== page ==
Is Grazing Good for You?
Eating small amounts of food throughout the day (“grazing”), rather than taking in most of your calories in main meals and a few snacks, is associated with greater body mass index (BMI) in women and a poorer quality diet in both sexes, according to an Australian study in The American Journal of Clinical Nutrition.
The study used data on 4,544 men and women age 19 and older who participated in the 2011–2012 Australian National Nutrition and Physical Activity Survey. Researchers identified people in the surveys who ate in one of three different patterns:
- a “conventional” pattern, consisting of main meals plus a few snacks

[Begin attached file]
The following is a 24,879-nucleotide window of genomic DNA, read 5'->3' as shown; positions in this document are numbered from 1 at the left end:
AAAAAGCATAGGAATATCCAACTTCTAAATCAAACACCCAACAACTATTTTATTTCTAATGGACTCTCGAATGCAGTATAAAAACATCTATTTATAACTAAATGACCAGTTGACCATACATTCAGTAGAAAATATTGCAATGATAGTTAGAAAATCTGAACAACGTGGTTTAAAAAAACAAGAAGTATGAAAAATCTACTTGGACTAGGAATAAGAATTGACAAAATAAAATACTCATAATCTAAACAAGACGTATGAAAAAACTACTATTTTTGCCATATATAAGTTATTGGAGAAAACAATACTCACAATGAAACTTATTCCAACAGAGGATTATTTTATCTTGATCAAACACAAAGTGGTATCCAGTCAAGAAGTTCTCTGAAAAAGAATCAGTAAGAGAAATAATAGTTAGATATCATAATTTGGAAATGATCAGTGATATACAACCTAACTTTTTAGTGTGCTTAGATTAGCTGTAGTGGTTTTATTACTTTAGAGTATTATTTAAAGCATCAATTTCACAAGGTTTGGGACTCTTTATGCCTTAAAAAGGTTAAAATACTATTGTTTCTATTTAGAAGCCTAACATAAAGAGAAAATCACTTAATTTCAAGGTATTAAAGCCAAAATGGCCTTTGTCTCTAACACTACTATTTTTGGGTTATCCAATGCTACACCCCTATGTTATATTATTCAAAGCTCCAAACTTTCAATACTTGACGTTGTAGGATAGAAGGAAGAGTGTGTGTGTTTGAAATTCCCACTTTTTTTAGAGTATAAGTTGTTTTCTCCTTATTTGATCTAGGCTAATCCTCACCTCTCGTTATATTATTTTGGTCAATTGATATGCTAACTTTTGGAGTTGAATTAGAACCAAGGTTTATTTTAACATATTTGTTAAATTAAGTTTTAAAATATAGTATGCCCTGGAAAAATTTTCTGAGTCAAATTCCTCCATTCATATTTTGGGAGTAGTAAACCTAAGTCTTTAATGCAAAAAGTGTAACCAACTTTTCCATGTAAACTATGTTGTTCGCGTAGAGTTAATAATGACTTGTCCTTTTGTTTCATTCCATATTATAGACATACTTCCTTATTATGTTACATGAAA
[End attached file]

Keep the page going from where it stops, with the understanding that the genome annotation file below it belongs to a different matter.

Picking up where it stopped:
- a conventional meal pattern, but with a later lunch
- a grazing style, in which people ate smaller amounts of food at times less likely to be at typical meal times in Australia.
The study found that both men and women were less likely to have diets that conform to Australia’s national nutrition guidelines. Only the women were more likely to be overweight, possibly because grazing behavior led them to overconsume calories over the course of the day compared with people who ate traditional meals.
Should you graze or sit down for several substantial meals? This one study does not settle the question, but whenever you eat, follow general guidelines for a healthy dietary pattern as recommended in the 2015-2020 Dietary Guidelines for Americans.